Critics of New Age medicine continue to point out that without some kind of testing procedure, there is no way of separating those techniques, medicinal herbs, and lifestyle changes which actually contribute to increased health from those which have no effect, or which are actually deleterious to one's health. Even seemingly "innocent" techniques such as Therapeutic Touch may potentially cause physical, spiritual, and religious harm (see Therapeutic Touch: What Could Be the Harm?, The Scientific Review of Alternative Medicine (http://www.hcrc.org/contrib/omathuna/harmtt)). Yet some hospitals, such as St. Mary's Hospital in Amsterdam, New York, offer patients Healing Touch or Therapeutic Touch therapies which complement traditional medicine (see St. Mary's Center for Complementary Therapies (http://www.smha.org/center_for_complementary_therapies.php)).
Some motion in this direction has occurred; for example, there is one noteworthy trial study in San Francisco on breast cancer in women  (http://www.ucsfbreastcarecenter.org/compmedicine),  (http://www.ucsfbreastcarecenter.org/compmed_ctrials). Dr. Yeshe Donden, former physician to the Dalai Lama, prescribed Tibetan herbs[?] for treatments in a double blind[?] trial. The Phase I trial involving 11 patients closed November 2000. On March 13, 2002 Debu Tripathy, M.D., Director of the CAM program at UCSF Breast Care Center, commenting on the study findings at a breast cancer research forum was quoted, "The FDA would only approve 7 formulas. We only enrolled 11 patients of the hoped for 30. The result showed no safety problems. Of the 9 patients who were evaluated, we found one patient with a temporary response, the other 8 had progression of their cancer. Our next step is to do an expanded study with all the herbs and a much larger number of patients. This will probably have to be done outside the U.S."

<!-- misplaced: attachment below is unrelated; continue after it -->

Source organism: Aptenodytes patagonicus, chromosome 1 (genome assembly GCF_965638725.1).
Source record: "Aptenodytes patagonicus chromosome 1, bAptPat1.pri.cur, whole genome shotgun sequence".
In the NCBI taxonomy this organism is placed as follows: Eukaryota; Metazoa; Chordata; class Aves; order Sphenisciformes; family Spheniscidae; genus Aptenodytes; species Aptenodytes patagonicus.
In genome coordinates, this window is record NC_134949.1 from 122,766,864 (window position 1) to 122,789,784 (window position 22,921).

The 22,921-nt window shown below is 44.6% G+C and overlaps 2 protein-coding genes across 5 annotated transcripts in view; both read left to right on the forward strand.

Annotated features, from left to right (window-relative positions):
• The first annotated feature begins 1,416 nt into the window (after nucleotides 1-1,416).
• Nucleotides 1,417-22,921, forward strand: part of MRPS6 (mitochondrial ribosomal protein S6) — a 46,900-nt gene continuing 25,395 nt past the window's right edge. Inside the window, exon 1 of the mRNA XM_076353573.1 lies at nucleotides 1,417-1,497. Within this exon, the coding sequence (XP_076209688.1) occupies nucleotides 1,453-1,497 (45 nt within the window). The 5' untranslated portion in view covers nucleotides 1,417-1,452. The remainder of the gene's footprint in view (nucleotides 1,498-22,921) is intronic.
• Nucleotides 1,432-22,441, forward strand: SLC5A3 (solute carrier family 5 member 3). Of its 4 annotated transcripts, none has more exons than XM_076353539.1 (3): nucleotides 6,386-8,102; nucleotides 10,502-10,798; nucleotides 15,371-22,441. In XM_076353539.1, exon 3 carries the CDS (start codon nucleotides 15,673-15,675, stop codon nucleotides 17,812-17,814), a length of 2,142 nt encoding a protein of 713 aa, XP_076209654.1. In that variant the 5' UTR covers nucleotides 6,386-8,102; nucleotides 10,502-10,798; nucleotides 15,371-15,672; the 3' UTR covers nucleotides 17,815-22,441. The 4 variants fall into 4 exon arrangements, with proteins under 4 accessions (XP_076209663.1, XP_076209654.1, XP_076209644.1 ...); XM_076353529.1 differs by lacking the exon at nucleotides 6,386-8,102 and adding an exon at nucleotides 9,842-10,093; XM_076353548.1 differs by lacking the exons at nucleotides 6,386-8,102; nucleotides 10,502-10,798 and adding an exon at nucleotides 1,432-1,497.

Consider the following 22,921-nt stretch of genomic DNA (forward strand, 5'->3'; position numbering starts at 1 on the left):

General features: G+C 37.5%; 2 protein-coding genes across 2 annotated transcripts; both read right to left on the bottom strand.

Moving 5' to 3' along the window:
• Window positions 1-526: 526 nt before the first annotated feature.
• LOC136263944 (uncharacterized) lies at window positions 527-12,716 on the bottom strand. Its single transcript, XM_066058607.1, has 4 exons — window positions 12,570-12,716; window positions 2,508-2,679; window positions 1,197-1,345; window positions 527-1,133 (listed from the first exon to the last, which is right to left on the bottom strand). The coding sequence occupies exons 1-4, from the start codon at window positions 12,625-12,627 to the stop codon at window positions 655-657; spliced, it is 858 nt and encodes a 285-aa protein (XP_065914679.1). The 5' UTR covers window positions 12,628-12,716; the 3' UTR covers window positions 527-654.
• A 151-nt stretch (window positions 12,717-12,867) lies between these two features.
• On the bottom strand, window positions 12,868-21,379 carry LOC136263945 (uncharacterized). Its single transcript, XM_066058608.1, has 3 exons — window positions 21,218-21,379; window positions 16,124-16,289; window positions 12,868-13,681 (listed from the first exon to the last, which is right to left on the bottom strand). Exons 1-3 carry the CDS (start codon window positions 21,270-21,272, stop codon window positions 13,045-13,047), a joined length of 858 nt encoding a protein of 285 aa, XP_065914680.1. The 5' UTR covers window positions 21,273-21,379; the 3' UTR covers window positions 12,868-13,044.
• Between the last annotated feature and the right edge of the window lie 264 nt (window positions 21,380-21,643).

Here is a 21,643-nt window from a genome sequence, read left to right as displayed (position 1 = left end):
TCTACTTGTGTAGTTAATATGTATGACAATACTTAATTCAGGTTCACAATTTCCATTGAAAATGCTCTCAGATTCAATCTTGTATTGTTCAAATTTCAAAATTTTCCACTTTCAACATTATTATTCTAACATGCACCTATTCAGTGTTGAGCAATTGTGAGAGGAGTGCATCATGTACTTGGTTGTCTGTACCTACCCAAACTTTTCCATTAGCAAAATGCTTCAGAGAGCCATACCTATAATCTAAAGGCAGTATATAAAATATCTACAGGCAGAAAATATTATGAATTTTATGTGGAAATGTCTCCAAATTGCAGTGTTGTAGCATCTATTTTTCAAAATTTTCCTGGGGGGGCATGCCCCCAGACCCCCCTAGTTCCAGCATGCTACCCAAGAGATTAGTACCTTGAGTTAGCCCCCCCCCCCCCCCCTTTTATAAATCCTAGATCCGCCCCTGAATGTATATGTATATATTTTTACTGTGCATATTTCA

A large percentage of New Age music is instrumental, and electronic, although vocal arrangements are also common. Enya, who won a Grammy for her new age music, sings in a variety of languages, including Latin, in many of her works. Medwyn Goodall[?], not as widely known, relies mainly on electronic keyboard effects, and includes acoustic guitar as well. To understand this musical category may help shed light on the New Age perspective.
Arguably, this music has its roots in the 1970s with the works of such free-form jazz groups recording on the ECM label[?] such as Oregon, the Paul Winter Group, and other pre-ambient bands; as well as "ambient" performers such as Brian Eno.
Music labeled New Age often has a vision of a better future, expresses an appreciation of goodness and beauty, even an anticipation, relevant to some event. Rarely does New Age music dwell on a problem with this world or its inhabitants; instead it offers a peaceful vision of a better world. Often the music is celestial, when the title names stars or deep space explorations. Ennio Morricone wrote the entire score for the movie Mission to Mars[?], and while the credits flash we hear All the Friends, New Age orchestral style.
The genius of New Age composition comes from its amateur aspect. Nearly anyone who plays a musical instrument can produce an inspired piece, and convey their feelings easily within this genre. Talent is in the ear of the listener.
The titles of New Age music are often illuminating, because the words used by the artists attempt to convey their version of truth, in a few short words. On listening to the music, one may understand the idea within the title. Examples of titles: "bond of union", "sweet wilderness", "shepherd moons", "animus anima", and so on.
The following subjective description of a New Age lifestyle illuminates the sociological dimension of the New Age movement. Note the references to the "inter-connectedness" of all things: "...people feeling somehow, mysteriously, they have met before or known each other from a distant time..." and an implicit cosmic goal "...two people meet and sense there may be a hidden meaning, or reason why...". Rather than reliance on social forms such as regular church attendance, New Agers "recognize" each other through their mutal perception of shared values, and the shibboleths of New Age terms and usages:
Historical Roots and Information: